Matthew Pearson (Ottawa Citizen) – A pilot hired by the Public Service Alliance of Canada to fly over Ottawa and Gatineau with a political banner was ordered to land his plane, the RCMP admitted Monday, even though the aircraft had not entered restricted airspace.
The union says it paid for a plane to fly over the capital region for three hours on Saturday with a trailing banner that read, in French, “StephenHarperNousDéteste.ca” (Stephen Harper hates us), to coincide with the popular Hot Air Balloon Festival in Gatineau.
But things did not go according to plan, the pilot says.
Gian Piero Ciambella claims he was ordered to land his Piper Supercub after being in the air for about 90 minutes because two RCMP officers were waiting at the Ottawa-Rockcliffe airport to question him.
“They flexed their muscles to bring me down,” he said from his home in Saint Hubert, QC. “I’m advertising a website, I have nothing against the prime minister, I’m doing my job.”
It remains unclear why the plane was ordered out of the sky as the Ciambella and the RCMP offered conflicting stories.
Ciambella says he repeatedly checked with air traffic control to ensure that he was outside Ottawa’s restricted zones, and that at no time was he told that he had penetrated the restricted area above Parliament Hill.
But, Ciambella said, an official at the Rockcliffe airport contacted him on the radio to inform him that the police wanted to talk to him, so he complied with their request.
Ciambella said the RCMP officers who met him appreciated his cooperation in bringing his flight to an early end, but they told him that the message on the banner could be construed as hate speech — hence their request for him to return to the airport for questioning.
Ciambella also said that he denied to the RCMP that merely promoting a client’s website could be considered hate speech towards the prime minister. He added that he had flown five prior promotions for the site in Quebec since August 19th, and has done two more since Saturday. He says he told the RCMP, “don’t shoot the messenger.”
In response, Ciambella says that the RCMP told him that he was in the national capital, they were responsible for the prime minister’s security, and therefore were obligated to intercept him.
“I’m not a terrorist,” he said. “I’m earning my living. I’ve owned and operated a certified aerial advertising company since 1984.”
RCMP spokeswoman Cpl. Lucy Shorey said officers on the ground spotted the plane and felt it was flying within restricted airspace over Parliament Hill, so they ordered the pilot to return to the Rockcliffe airport for questioning.
Shorey said the RCMP had confirmed the plane had not entered restricted airspace, but she offered little reason for why it was nonetheless ordered out of the sky.
“The plane appeared to be flying at a low level and that’s why the RCMP requested (it) to land,” she said. “There was no issue once we spoke to the pilot.”
The RCMP, which oversees security on the Hill, says it was worried about a possible security threat, not the banner’s political message.
“This was not about any type of message. This was about the security of Parliament Hill, which is something the RCMP takes very seriously,” Shorey said.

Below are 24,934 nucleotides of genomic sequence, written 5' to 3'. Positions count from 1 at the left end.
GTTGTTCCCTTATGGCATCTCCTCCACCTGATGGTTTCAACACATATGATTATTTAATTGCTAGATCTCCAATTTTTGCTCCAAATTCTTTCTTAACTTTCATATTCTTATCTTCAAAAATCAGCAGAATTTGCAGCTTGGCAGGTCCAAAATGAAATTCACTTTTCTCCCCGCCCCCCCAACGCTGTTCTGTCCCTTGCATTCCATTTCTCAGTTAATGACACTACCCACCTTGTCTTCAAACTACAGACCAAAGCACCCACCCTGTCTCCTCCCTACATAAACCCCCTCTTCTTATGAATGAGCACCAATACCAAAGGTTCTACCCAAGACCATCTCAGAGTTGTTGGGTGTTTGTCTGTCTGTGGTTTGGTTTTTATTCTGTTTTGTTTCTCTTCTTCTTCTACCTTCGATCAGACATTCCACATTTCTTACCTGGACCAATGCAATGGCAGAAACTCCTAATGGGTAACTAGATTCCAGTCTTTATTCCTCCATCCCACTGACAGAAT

Union leaders and experts scoffed at the suggestion the banner could be seen as hate speech.
“We don’t see criticism of the prime minister as being hate speech, we see it as being freedom of speech,” said Larry Rousseau, executive vice president of PSAC’s national capital region.
“I’ve never, ever heard of anything like this for any previous prime minister. It has become so absurd to see that anything that is critical of the prime minister is immediately met with fear and trepidation.”
“What kind of country of are we coming to if we cannot openly criticize the prime minister without the security forces taking someone aside for interrogations?”
Errol Mendes, a University of Ottawa law professor, said the criminal code provisions around hate speech focus on the “wilful promotion of hatred directed at an identifiable group.”
“It’s beyond ridiculous,” he said. “It should not even be contemplated unless of course Stephen Harper is an identifiable group.”
“Something like this is so far removed from hate speech that it’s almost laughable,” Mendes said.
When the story first broke Monday, the RCMP directed all media inquiries to Nav Canada, the private company that provides air traffic control services in Canada.
But it confirmed the plane never breached a restricted fly zone in Ottawa and said its air traffic controllers never instructed the plane to land.
“We did not communicate that to the pilot,” said Nav Canada spokesman Ron Singer.
Rousseau said PSAC may try to bring the plane back to Ottawa in the future. They paid the pilot $1,000 per hour, he said.
The StephenHarperNousDéteste.ca website, launched by PSAC’s Quebec region, is part of the union’s national campaign, which is designed to draw attention to how all Canadians are affected by cuts to the federal public service. Some public servants have also been wearing T-shirts and buttons that say, “Stephen Harper hates me.”
“It may be somewhat tongue-in-cheek, but it’s a remark that says, ‘What has he got against us personally?’” Rousseau said.
This is not the first time the 57-year-old pilot’s aerial banners have not been welcomed by authorities.
In 2002, Ciambella, who also goes by Jean-Pierre, said he was detained for three hours during the G8 meeting in Quebec City, during which time the government changed the regulations to prevent him from fulfilling contracts to fly messages over the skies above the city.
He also made headlines in 2006 when he made an emergency Sunday afternoon landing on Montreal’s downtown Park Avenue. It was later determined that Ciambella had taken off with a broken fuel gauge, for which he was fined $750.